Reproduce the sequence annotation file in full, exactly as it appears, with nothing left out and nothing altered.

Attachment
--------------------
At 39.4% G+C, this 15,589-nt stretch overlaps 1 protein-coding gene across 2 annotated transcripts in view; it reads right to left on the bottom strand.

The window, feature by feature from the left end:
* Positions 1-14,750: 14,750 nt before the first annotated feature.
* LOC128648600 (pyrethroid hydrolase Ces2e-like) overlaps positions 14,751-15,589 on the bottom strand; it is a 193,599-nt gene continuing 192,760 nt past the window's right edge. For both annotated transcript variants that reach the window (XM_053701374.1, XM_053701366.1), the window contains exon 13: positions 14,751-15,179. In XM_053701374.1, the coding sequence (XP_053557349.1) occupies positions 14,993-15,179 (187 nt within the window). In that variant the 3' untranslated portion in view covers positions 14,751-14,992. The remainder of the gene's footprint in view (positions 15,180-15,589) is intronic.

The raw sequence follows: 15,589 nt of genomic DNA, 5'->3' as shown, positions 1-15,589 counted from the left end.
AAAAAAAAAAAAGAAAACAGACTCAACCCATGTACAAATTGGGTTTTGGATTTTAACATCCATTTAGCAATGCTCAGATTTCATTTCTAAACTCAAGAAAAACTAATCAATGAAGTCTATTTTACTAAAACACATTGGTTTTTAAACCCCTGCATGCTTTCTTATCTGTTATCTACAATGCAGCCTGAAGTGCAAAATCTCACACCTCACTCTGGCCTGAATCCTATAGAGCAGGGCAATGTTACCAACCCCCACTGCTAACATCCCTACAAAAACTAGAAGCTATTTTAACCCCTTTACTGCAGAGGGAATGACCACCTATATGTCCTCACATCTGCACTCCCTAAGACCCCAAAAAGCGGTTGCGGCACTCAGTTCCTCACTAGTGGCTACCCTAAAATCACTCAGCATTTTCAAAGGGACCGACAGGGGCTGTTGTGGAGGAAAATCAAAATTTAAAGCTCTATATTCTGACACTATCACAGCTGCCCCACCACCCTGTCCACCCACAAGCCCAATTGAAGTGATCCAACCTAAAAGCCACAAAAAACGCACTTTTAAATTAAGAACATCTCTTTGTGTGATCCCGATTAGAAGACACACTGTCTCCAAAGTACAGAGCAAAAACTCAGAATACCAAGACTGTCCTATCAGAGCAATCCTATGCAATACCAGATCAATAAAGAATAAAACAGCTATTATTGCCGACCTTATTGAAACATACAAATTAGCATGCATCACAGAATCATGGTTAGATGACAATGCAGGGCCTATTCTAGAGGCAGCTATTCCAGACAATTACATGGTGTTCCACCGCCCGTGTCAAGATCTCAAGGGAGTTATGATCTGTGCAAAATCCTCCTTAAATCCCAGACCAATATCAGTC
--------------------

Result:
At 39.4% G+C, this 15,589-nt stretch overlaps 1 protein-coding gene across 2 annotated transcripts in view; it reads right to left on the bottom strand.

The window, feature by feature from the left end:
* Positions 1-14,750: 14,750 nt before the first annotated feature.
* LOC128648600 (pyrethroid hydrolase Ces2e-like) overlaps positions 14,751-15,589 on the bottom strand; it is a 193,599-nt gene continuing 192,760 nt past the window's right edge. For both annotated transcript variants that reach the window (XM_053701374.1, XM_053701366.1), the window contains exon 13: positions 14,751-15,179. In XM_053701374.1, the coding sequence (XP_053557349.1) occupies positions 14,993-15,179 (187 nt within the window). In that variant the 3' untranslated portion in view covers positions 14,751-14,992. The remainder of the gene's footprint in view (positions 15,180-15,589) is intronic.

The raw sequence follows: 15,589 nt of genomic DNA, 5'->3' as shown, positions 1-15,589 counted from the left end.
AAAAAAAAAAAAGAAAACAGACTCAACCCATGTACAAATTGGGTTTTGGATTTTAACATCCATTTAGCAATGCTCAGATTTCATTTCTAAACTCAAGAAAAACTAATCAATGAAGTCTATTTTACTAAAACACATTGGTTTTTAAACCCCTGCATGCTTTCTTATCTGTTATCTACAATGCAGCCTGAAGTGCAAAATCTCACACCTCACTCTGGCCTGAATCCTATAGAGCAGGGCAATGTTACCAACCCCCACTGCTAACATCCCTACAAAAACTAGAAGCTATTTTAACCCCTTTACTGCAGAGGGAATGACCACCTATATGTCCTCACATCTGCACTCCCTAAGACCCCAAAAAGCGGTTGCGGCACTCAGTTCCTCACTAGTGGCTACCCTAAAATCACTCAGCATTTTCAAAGGGACCGACAGGGGCTGTTGTGGAGGAAAATCAAAATTTAAAGCTCTATATTCTGACACTATCACAGCTGCCCCACCACCCTGTCCACCCACAAGCCCAATTGAAGTGATCCAACCTAAAAGCCACAAAAAACGCACTTTTAAATTAAGAACATCTCTTTGTGTGATCCCGATTAGAAGACACACTGTCTCCAAAGTACAGAGCAAAAACTCAGAATACCAAGACTGTCCTATCAGAGCAATCCTATGCAATACCAGATCAATAAAGAATAAAACAGCTATTATTGCCGACCTTATTGAAACATACAAATTAGCATGCATCACAGAATCATGGTTAGATGACAATGCAGGGCCTATTCTAGAGGCAGCTATTCCAGACAATTACATGGTGTTCCACCGCCCGTGTCAAGATCTCAAGGGAGTTATGATCTGTGCAAAATCCTCCTTAAATCCCAGACCAATATCAGTC